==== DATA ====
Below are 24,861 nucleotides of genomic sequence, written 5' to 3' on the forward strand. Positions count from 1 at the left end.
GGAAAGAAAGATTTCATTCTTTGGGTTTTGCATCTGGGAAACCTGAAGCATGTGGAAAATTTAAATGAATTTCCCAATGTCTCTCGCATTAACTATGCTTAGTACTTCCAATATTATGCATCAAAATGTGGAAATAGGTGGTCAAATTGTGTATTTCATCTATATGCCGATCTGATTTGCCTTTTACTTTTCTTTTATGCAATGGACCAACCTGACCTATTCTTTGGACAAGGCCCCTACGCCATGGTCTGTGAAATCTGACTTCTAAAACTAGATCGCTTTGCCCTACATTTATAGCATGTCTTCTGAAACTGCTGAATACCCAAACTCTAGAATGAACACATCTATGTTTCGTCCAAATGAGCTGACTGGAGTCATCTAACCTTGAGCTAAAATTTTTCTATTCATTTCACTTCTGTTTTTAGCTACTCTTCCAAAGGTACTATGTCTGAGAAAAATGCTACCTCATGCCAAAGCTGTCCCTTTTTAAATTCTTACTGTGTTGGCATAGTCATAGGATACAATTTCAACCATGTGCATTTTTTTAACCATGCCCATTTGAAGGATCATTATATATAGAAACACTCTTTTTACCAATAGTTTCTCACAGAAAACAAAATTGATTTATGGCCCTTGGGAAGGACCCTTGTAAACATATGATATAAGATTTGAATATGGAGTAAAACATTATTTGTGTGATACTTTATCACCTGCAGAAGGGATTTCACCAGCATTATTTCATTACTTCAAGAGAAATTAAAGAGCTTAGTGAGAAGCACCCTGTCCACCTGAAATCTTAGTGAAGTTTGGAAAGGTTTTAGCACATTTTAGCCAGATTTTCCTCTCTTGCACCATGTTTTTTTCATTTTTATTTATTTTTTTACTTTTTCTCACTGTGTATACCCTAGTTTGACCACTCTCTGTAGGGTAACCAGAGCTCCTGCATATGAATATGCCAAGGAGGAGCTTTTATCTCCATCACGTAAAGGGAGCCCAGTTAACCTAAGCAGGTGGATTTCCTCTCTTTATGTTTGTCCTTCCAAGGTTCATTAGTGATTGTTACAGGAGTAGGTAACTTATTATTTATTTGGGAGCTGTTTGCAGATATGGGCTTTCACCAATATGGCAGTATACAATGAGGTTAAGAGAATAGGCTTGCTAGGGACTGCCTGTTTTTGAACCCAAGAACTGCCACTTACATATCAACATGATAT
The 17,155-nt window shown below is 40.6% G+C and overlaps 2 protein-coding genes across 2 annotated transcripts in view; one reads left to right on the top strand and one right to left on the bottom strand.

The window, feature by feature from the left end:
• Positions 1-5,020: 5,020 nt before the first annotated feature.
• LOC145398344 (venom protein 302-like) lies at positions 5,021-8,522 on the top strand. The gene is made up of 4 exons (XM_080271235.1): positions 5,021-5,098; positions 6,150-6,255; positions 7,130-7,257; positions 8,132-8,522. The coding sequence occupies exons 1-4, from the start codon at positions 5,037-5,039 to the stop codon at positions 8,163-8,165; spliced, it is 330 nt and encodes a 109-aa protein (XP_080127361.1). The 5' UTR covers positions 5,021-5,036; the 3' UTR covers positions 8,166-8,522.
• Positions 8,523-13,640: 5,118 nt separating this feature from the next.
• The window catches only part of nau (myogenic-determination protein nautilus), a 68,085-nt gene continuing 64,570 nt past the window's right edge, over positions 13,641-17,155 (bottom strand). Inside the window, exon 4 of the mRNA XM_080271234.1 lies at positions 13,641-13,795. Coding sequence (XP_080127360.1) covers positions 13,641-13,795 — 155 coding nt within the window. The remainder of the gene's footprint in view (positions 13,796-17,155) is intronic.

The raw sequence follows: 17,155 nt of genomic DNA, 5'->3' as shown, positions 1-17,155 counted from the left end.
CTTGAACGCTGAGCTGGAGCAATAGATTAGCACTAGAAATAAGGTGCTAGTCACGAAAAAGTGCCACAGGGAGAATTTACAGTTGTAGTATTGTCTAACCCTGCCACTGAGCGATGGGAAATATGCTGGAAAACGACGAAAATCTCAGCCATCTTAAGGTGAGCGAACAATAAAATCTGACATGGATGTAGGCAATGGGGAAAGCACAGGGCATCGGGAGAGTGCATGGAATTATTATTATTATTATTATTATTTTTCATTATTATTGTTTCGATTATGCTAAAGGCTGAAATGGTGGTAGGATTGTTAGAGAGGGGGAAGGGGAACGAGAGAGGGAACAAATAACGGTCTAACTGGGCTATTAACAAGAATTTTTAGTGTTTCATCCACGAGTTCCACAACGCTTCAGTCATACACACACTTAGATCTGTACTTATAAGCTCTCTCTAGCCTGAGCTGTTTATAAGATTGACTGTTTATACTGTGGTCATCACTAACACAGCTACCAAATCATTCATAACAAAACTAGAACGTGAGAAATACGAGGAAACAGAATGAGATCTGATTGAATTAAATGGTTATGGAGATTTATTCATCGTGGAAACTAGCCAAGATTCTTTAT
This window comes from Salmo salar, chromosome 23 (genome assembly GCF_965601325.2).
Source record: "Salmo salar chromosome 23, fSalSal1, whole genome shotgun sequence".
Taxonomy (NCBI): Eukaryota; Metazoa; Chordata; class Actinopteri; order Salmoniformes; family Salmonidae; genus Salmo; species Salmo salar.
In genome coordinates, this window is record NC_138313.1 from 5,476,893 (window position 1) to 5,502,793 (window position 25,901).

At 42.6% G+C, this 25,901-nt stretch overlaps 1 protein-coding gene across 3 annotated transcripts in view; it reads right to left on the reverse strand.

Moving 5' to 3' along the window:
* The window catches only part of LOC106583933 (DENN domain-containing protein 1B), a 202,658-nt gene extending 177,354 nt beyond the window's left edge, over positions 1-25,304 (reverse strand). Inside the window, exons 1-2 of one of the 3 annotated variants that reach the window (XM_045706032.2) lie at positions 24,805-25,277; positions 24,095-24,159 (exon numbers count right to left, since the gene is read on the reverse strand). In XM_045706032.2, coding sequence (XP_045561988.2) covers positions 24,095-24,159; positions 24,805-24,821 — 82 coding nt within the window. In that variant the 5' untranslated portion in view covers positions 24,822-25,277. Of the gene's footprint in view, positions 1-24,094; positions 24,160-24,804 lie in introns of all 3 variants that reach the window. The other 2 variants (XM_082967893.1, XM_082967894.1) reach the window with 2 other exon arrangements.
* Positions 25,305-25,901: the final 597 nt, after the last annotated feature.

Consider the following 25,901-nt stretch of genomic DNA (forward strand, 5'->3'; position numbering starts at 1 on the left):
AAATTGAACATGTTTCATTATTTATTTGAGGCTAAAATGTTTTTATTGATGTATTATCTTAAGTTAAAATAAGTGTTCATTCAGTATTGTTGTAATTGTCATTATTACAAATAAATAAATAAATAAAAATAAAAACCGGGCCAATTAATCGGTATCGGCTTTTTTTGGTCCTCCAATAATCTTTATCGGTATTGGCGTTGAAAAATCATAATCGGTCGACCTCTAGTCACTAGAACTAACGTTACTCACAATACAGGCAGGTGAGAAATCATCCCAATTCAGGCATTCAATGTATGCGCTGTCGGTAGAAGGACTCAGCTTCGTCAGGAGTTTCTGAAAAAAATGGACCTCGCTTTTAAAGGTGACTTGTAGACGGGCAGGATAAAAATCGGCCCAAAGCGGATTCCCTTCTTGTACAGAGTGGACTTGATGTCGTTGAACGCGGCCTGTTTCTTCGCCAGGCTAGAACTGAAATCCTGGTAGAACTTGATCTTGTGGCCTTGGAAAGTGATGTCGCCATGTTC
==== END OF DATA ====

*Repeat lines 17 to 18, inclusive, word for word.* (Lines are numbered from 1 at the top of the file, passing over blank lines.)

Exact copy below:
* The window catches only part of LOC106583933 (DENN domain-containing protein 1B), a 202,658-nt gene extending 177,354 nt beyond the window's left edge, over positions 1-25,304 (reverse strand). Inside the window, exons 1-2 of one of the 3 annotated variants that reach the window (XM_045706032.2) lie at positions 24,805-25,277; positions 24,095-24,159 (exon numbers count right to left, since the gene is read on the reverse strand). In XM_045706032.2, coding sequence (XP_045561988.2) covers positions 24,095-24,159; positions 24,805-24,821 — 82 coding nt within the window. In that variant the 5' untranslated portion in view covers positions 24,822-25,277. Of the gene's footprint in view, positions 1-24,094; positions 24,160-24,804 lie in introns of all 3 variants that reach the window. The other 2 variants (XM_082967893.1, XM_082967894.1) reach the window with 2 other exon arrangements.
* Positions 25,305-25,901: the final 597 nt, after the last annotated feature.